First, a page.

Over the past couple of decades, the discussion surrounding the legitimacy of global governance has led to a divide between international relations theorists in regards to the standards of well-being and development established by inter-governmental organizations like the United Nations or the European Union. In my opinion, such measures of global well-being are legitimate, although they do not consider the unique characteristics of each nationand its internal challenges. Moreover, such measures are rarely clear and comprehensive, too often having numerous conditions, implications, and elaborations. Organisation for Economic Co-operation and Development (OECD) uses macro-economic statistics andself-reported data to estimate the current well-being of nations.
Income, housing, access to healthcare, job quality, education, subjective well-being, social connections, and a number of other factors are included in the OECD framework. The Commission onthe Measurement of Economic Performance and Social Progress evaluates the individual initiatives of a nation in each of the aforementioned fields, which means that a government’s contributions are crucial to improving the well-being of a nation. Since such measures of progress are established, the government has the legal authority to tax its citizens in order to facilitate the baseline necessities.
On the one hand, this results in states having a moral obligation to their citizens to provide them with basic rights and good living conditions. Although it can be argued that state sovereignty was established to ensure security and protection, it goes beyond that. People have a need to unite in order to combine their efforts and increase their chances of survival. Therefore, governments are obliged to ensure that the citizens are protected and happy.
On the other hand, it is also crucial to acknowledge that the efforts of states to provide their citizens with baseline necessities usually pay off. The subjective well-being of people and communities has an effect on the outcomes of policies initiated by the government. The well-being of individuals leads to lasting improvements in a variety of fields, including health, security, education, and economic productivity. Thus, there is a practical basis for establishing a taxation system in an effort to ensure the well-being of citizens.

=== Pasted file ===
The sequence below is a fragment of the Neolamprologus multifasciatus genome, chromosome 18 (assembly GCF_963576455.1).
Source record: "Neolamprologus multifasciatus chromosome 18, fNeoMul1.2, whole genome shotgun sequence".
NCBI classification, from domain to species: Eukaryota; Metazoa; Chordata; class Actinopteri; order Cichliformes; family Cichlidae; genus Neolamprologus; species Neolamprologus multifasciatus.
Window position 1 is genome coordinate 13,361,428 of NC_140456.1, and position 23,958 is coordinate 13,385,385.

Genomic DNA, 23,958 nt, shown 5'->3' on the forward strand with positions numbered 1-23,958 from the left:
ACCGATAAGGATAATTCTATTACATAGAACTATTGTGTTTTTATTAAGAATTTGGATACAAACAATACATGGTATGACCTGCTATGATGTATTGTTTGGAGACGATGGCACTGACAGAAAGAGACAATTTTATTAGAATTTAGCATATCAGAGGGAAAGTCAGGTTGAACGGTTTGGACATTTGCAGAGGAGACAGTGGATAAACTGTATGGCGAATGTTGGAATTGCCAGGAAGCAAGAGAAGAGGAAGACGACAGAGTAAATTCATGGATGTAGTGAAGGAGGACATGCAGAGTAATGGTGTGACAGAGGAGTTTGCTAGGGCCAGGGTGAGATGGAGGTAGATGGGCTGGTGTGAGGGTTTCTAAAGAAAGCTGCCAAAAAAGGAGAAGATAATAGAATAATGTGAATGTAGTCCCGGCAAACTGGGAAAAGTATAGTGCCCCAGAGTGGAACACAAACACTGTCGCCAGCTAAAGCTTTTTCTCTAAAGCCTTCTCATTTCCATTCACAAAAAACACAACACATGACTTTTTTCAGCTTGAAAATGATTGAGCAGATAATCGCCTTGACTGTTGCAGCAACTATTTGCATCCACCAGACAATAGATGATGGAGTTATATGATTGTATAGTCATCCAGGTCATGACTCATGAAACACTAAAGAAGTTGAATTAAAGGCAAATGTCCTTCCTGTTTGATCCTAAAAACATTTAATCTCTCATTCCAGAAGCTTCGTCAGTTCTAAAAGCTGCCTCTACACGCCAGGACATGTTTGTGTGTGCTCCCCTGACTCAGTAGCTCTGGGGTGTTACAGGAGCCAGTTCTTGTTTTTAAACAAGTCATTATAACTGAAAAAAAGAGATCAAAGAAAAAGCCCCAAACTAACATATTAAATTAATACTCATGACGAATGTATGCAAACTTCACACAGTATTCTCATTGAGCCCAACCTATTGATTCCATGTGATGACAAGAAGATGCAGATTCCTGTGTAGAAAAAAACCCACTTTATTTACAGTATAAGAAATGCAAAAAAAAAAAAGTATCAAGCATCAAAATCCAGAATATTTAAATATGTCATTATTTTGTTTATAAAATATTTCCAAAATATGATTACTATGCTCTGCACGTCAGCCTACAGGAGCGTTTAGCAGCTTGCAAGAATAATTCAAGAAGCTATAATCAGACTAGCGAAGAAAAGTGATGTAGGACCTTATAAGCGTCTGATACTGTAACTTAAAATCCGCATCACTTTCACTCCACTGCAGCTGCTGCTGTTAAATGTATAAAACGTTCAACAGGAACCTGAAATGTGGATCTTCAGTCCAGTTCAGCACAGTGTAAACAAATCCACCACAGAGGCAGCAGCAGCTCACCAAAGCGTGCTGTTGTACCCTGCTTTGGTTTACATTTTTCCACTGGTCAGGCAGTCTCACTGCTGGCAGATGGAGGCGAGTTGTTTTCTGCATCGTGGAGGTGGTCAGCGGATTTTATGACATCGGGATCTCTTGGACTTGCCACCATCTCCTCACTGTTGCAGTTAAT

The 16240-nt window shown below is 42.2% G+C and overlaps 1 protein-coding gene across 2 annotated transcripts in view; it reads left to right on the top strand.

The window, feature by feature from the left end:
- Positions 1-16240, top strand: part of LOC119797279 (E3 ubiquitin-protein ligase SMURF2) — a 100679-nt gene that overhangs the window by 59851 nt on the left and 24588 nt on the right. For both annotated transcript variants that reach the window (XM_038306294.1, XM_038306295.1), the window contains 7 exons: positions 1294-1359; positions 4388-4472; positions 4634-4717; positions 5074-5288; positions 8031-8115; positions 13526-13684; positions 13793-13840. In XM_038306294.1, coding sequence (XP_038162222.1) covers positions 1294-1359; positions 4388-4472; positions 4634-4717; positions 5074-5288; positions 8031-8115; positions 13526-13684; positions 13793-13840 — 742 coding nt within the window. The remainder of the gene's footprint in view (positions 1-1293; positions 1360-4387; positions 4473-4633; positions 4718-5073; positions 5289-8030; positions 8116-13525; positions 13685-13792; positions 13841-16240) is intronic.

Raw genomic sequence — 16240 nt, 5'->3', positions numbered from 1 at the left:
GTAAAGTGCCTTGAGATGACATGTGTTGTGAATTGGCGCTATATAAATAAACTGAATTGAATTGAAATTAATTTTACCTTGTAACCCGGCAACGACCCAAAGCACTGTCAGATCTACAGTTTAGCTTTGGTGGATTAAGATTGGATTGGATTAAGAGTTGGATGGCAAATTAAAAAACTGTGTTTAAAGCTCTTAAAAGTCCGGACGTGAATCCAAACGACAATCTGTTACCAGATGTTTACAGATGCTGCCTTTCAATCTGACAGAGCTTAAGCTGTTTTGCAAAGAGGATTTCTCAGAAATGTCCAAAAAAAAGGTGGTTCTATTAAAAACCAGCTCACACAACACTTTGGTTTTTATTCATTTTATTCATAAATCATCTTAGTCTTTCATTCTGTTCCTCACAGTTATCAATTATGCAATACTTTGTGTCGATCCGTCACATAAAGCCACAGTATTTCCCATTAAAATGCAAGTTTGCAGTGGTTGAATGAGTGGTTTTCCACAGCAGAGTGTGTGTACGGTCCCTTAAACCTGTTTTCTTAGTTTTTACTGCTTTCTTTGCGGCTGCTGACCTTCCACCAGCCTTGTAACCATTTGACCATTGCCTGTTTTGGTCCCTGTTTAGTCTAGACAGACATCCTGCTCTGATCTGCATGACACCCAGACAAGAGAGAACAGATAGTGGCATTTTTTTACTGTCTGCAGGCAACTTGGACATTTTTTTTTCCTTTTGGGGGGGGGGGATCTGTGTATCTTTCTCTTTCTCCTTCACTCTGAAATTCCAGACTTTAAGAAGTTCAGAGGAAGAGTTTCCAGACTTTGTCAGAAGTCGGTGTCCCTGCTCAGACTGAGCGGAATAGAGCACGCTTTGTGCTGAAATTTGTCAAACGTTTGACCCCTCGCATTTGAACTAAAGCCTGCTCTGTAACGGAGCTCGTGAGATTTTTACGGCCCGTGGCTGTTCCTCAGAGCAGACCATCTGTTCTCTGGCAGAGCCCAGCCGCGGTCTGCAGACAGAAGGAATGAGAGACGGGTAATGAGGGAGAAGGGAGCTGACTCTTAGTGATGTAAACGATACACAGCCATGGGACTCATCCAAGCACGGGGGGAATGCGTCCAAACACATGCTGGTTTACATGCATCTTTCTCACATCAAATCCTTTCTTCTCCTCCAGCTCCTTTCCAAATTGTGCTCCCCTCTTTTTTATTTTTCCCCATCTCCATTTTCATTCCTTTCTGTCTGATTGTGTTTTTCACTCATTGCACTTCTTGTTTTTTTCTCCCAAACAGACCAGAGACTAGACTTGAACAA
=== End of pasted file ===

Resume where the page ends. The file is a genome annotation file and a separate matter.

Despite that, wealthy states often have an obligation to help those less fortunate and provide humanitarian aid to poor nations such as the ones in Africa, the Middle East, and Asia. However, there are criticisms regarding the development assistance from other nations. The key issue is the fact that nations, which revive aid, rely too much on it and cannot develop their own institutions and tax systems to ensure long-term growth in terms of economic stability and well-being of their citizens.
As for the role of Christianity in helping nations worldwide to reach sustainable development goals, it is apparent that the Bible puts certain obligations on Christians in regards to helping others in need. In my opinion, there can be various interpretations of the Scripture, which means that Christians have to not only use the Bible but common sense and data to guide their decisions. While the work of missionaries and individual Christian groups in developing nations is appreciated, it is also important to understand that some states need far more than that. They have to learn how to rely on themselves alone by establishing the right types of institutions and creating the necessary tax systems.